Solar thermal technology is not the same as solar-panel, or photovoltaic, technology. If you’re thinking of installing either of these solar-based systems to heat the water in your home, there are some things you should consider. Overall costs, maintenance, and incentives play a factor for many homeowners. Here, we look at the differences and assess which might be better for your home. The Technology of Solar Thermal Solar hot water employs flat collector plates to capture the sun’s energy to heat the water you use in your home—for bating, showering, washing machines and to heat your pool or spa. These systems resemble photovoltaic panel system and are installed in roughly the same way, i.e., the collectors are usually installed facing south and on rooftops that are unobstructed by shade. But unlike PV panels, solar thermal collectors do not convert sunlight to electricity; instead, the collectors transfer the energy directly to the water. In this way, solar thermal systems take the place of the electricity or natural gas you would otherwise consume to heat your water. And while you can get… Read more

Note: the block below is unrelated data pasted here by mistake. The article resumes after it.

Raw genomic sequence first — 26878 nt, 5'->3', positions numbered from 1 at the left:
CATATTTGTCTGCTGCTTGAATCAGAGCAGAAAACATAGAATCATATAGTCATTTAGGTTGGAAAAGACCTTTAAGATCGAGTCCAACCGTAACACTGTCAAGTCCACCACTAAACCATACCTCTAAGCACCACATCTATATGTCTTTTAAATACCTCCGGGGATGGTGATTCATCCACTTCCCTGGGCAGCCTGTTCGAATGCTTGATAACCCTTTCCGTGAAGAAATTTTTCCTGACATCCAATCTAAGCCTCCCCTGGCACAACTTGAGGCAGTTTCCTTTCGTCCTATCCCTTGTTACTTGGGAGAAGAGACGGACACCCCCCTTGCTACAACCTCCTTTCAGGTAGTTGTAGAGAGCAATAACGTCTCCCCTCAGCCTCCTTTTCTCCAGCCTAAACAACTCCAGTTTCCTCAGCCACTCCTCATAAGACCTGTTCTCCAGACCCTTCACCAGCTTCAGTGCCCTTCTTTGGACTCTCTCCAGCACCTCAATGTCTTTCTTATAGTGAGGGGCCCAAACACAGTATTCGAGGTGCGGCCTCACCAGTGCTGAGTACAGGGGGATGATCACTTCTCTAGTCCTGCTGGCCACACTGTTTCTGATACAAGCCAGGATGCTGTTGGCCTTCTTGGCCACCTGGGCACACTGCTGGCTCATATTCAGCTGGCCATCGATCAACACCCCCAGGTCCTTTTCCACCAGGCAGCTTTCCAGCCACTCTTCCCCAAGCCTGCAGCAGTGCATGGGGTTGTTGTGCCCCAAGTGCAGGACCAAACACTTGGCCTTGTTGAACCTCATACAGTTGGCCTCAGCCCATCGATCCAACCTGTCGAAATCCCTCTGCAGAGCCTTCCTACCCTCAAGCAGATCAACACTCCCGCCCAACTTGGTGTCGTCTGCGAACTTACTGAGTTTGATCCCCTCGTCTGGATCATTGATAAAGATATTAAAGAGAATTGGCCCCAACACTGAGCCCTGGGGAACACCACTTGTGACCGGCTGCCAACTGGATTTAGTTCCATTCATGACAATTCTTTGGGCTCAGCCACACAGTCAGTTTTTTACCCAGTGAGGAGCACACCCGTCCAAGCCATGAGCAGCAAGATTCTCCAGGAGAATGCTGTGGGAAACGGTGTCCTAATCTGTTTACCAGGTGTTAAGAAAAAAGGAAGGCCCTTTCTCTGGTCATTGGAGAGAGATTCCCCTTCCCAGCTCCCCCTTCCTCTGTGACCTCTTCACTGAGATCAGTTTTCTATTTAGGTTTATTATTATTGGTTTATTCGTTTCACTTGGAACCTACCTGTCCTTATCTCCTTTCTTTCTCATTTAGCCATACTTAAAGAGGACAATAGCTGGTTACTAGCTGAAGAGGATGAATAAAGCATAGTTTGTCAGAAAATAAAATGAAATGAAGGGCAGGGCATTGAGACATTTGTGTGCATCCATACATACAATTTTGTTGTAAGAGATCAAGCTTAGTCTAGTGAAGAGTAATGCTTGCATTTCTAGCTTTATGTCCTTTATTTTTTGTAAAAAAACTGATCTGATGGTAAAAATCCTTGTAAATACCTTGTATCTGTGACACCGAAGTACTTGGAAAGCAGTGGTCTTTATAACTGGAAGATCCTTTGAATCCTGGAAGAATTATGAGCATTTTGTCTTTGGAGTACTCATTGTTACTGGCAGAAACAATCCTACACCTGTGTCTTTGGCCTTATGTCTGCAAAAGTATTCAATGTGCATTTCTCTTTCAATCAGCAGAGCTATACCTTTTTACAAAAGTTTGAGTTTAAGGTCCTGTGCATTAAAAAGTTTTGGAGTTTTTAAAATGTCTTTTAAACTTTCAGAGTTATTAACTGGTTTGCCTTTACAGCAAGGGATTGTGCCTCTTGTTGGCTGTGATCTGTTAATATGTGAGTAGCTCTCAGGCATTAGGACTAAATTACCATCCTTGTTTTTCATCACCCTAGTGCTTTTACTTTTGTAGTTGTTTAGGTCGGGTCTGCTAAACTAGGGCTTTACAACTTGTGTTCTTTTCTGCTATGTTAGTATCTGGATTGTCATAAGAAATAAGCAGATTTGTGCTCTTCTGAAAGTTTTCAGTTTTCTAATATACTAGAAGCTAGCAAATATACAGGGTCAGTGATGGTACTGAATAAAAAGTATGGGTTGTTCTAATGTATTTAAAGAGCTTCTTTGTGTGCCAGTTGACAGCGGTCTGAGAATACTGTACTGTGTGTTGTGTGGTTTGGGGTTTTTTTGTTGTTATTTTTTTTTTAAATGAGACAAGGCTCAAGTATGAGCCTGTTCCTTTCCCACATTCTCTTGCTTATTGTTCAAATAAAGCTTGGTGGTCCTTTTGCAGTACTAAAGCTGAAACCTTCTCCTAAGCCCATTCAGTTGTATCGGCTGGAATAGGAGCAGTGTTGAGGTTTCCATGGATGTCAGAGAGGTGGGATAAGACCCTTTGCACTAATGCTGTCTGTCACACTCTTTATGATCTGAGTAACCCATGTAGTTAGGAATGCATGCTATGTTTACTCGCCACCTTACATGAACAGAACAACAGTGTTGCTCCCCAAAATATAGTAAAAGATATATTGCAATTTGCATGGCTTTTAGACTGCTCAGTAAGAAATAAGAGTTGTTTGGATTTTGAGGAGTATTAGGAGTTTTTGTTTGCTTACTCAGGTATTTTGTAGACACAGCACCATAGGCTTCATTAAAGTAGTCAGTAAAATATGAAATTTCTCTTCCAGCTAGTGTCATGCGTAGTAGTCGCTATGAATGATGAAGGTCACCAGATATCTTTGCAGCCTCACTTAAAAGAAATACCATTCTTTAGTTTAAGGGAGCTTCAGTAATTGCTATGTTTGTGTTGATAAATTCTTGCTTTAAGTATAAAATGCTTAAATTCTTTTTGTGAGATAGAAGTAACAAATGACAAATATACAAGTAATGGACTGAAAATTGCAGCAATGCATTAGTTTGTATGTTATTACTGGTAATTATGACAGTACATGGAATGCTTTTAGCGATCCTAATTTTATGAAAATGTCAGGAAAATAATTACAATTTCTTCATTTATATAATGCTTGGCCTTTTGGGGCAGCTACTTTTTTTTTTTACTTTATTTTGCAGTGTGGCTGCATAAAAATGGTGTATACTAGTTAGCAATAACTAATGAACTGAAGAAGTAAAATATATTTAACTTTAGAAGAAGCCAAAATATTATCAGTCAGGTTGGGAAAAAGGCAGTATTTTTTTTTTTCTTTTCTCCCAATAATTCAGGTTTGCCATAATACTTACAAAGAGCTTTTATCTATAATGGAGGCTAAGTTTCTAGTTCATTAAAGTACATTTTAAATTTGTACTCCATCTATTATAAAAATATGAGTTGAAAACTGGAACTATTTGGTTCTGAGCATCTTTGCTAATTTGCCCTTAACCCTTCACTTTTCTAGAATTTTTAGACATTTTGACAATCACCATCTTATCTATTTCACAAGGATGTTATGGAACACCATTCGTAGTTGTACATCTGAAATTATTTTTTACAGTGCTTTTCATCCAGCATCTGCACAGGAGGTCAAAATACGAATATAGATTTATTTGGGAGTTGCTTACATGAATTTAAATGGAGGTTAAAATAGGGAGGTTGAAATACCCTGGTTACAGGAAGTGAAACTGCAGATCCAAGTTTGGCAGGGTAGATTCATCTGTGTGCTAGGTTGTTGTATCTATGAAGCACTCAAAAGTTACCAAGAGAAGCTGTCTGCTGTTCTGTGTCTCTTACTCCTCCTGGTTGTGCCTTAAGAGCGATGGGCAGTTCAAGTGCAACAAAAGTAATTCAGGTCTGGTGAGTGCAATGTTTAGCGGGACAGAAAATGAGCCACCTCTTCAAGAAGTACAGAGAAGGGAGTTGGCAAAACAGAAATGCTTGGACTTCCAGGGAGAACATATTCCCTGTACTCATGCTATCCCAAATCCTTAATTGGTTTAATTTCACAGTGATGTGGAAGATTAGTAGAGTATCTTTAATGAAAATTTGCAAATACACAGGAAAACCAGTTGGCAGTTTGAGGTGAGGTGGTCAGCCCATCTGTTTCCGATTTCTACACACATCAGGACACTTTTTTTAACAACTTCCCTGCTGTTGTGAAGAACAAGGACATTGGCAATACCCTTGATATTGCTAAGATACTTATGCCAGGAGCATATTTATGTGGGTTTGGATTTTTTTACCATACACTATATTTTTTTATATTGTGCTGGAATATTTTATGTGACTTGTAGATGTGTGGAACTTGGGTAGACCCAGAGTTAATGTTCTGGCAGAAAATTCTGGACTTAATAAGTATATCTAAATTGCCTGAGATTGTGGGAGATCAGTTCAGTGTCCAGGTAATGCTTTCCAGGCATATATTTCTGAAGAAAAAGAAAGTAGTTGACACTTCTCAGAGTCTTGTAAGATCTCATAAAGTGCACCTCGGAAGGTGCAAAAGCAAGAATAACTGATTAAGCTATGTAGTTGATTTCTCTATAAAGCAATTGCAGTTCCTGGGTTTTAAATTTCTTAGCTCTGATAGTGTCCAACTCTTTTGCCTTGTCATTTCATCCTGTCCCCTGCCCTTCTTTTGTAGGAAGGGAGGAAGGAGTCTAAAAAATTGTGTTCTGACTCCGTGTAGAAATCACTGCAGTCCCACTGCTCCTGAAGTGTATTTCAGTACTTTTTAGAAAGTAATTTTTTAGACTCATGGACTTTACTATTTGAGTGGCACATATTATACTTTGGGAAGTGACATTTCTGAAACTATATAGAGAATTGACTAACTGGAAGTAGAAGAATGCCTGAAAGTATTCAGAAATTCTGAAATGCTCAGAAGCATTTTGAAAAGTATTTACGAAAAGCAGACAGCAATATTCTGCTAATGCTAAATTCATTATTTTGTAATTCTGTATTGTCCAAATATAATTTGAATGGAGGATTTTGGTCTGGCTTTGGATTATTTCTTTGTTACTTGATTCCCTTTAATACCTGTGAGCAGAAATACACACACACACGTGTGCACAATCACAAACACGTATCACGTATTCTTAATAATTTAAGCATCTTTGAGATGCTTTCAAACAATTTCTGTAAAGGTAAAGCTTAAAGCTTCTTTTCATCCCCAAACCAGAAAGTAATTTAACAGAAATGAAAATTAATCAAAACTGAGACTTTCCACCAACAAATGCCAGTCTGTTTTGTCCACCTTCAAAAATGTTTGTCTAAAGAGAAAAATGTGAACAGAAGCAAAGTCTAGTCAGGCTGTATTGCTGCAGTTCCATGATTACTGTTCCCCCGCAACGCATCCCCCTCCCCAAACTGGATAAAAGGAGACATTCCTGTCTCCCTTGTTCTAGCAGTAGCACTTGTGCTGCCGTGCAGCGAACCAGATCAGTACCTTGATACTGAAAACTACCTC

The year 2015 will go down as a milestone for solar—particularly residential solar. For the first time ever, over half of new electricity generation in Q1 2015 capacity in the U.S. came from solar, according to the Solar Energy Industries Association. The solar industry is also making great strides in solving its intermittency issue, installing energy storage systems in more homes that have made the decision to go solar. The SEIA notes that solar’s potential growth can now be measured in trillions of dollars. They expect PV installations to top 7.9 GWdc in 2015, up 27% over 2014. This growth will be most pronounced in the residential market, which grew 11% over Q4 2014 to enjoy the largest quarter ever. While, not surprisingly, California contributed to 53% of national residential installations, demand rose outside the Sunshine State throughout the West and in the Northeast. Case in point: New York added 40 MWdc for the second consecutive quarter in a row; in Q1 2015, Nevada added more residential installations than the state installed during all of 2014. Combining Solar with Ancillary… Read more